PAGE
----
OSU tells students not to use assume gender based on name, pronoun clues

Other recent OSU workshop trainings include discussions on inclusive hiring practices, inclusive citations, and microagressions.

'We're trying to eliminate the need to assume or at least the feeling that we need to assume.'

Over the past several months, Ohio State University’s Office of Diversity, Equity, and Inclusion has provided free workshops related to inclusivity, transgender identifying people, inclusive language, pronouns, and gendered words.

On July 5, “The Language of Inclusion: Pronouns and Other Gendered Words,” was taught by Leo Taylor, who joined the DEI office in 2018 and is also a self-described “trans man” — a woman who identifies as a man.

Campus Reform attended the workshop virtually.

Taylor told attendees: “Gender-affirming language makes life better. Gender-affirming language reduces depression, anxiety, and suicidal thoughts, and even suicidal attempts.” 

“And I’m not going to question a single word. If it has gender associated with it, it has the potential to be weaponized, it has the potential to be triggering,” Taylor added

[RELATED: ‘Handyman’ is sexist, university’s pronouns guide argues]

Taylor largely focused on the socialization around gender and pronouns: “We’ve been trained to make assumptions about gender through pronoun use.”

Taylor cautioned participants not to assume a person’s pronouns, while presenting a situation where someone incorrectly assumes a person’s name as a similar example.

“We don’t go up to someone and say, ‘Hey, you look like your name is Jenny. So I’m just gonna call you Jenny,’” Taylor said. “No, we don’t know a person’s name, so we don’t make it up. And names oftentimes signal gender.”

Taylor then discussed the tendency to assume a person’s gender identity based on name. “If you meet someone and their name is Leo, chances are you’re going to guess the person identifies as a man or masculine in some way,” Taylor stated.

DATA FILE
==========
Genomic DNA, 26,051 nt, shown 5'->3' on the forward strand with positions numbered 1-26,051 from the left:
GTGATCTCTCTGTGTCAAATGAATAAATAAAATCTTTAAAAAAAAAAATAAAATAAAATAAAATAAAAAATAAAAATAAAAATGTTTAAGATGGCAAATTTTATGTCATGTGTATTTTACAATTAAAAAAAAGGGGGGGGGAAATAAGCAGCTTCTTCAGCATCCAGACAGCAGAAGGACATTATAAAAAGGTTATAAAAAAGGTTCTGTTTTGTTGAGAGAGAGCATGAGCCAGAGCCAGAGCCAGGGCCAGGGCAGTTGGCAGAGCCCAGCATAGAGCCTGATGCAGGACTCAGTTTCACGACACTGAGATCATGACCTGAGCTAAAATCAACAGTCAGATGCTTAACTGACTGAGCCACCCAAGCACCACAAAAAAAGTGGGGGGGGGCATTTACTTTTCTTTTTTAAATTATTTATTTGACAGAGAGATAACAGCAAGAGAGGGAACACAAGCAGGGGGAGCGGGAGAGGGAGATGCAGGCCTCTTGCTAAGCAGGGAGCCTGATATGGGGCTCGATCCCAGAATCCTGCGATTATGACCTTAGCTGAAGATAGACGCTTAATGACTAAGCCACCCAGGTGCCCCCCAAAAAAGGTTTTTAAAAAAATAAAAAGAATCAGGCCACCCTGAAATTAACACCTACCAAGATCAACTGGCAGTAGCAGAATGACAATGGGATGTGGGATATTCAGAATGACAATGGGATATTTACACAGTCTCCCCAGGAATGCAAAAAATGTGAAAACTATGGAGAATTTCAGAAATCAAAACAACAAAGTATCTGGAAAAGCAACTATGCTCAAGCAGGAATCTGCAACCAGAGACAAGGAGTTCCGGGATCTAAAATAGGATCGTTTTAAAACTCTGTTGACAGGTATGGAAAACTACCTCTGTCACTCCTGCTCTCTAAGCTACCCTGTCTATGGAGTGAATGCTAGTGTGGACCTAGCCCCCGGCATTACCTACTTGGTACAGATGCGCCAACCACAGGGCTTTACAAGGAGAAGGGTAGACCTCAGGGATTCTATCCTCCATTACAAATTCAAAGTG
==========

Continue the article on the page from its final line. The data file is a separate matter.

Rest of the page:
“What I’m encouraging you to do,” Taylor continued, “is not [to] do that, to not make that assumption, to not use pronouns as a proxy for gender. In fact, not to use names as a proxy for gender. Let’s disassociate gender from these words, and then we can avoid some problems with misgendering folks and making spaces feel a little less inclusive.”

At one point, the topic of people who use multiple sets of pronouns came up. Taylor mentioned that some feel comfortable using different pronouns in different situations, such as speaking about oneself in the third person.

“I love it when I meet someone who uses multiple pronouns,” Taylor said. “It’s a little exercise for my brain.”

[RELATED: Massachusetts university provides faculty ‘tips’ for ‘eliminating’ mistakes like ‘pronoun assumption’]

Another part of the workshop was dedicated to gendered nouns, that is, words that ascribe a gender, such as “policeman.”

“It is super easy to come up with alternatives,” Taylor said, as participants tried to come up with words to replace everyday language like mother and father. Taylor also mentioned someone who suggested “nibling” for nieces and nephews.

“We’re not trying to replace or eliminate those words,” Taylor argued. “We’re trying to eliminate the need to assume or at least the feeling that we need to assume.”

“This is about not knowing and not assuming,” Taylor said.

“The Language of Inclusion” is one of many courses the OSU DEI Office offers. Inclusive hiring practices, inclusive citations, and microaggressions are among other notable training subjects.

Campus Reform contacted all parties mentioned for comment. This story will be updated accordingly.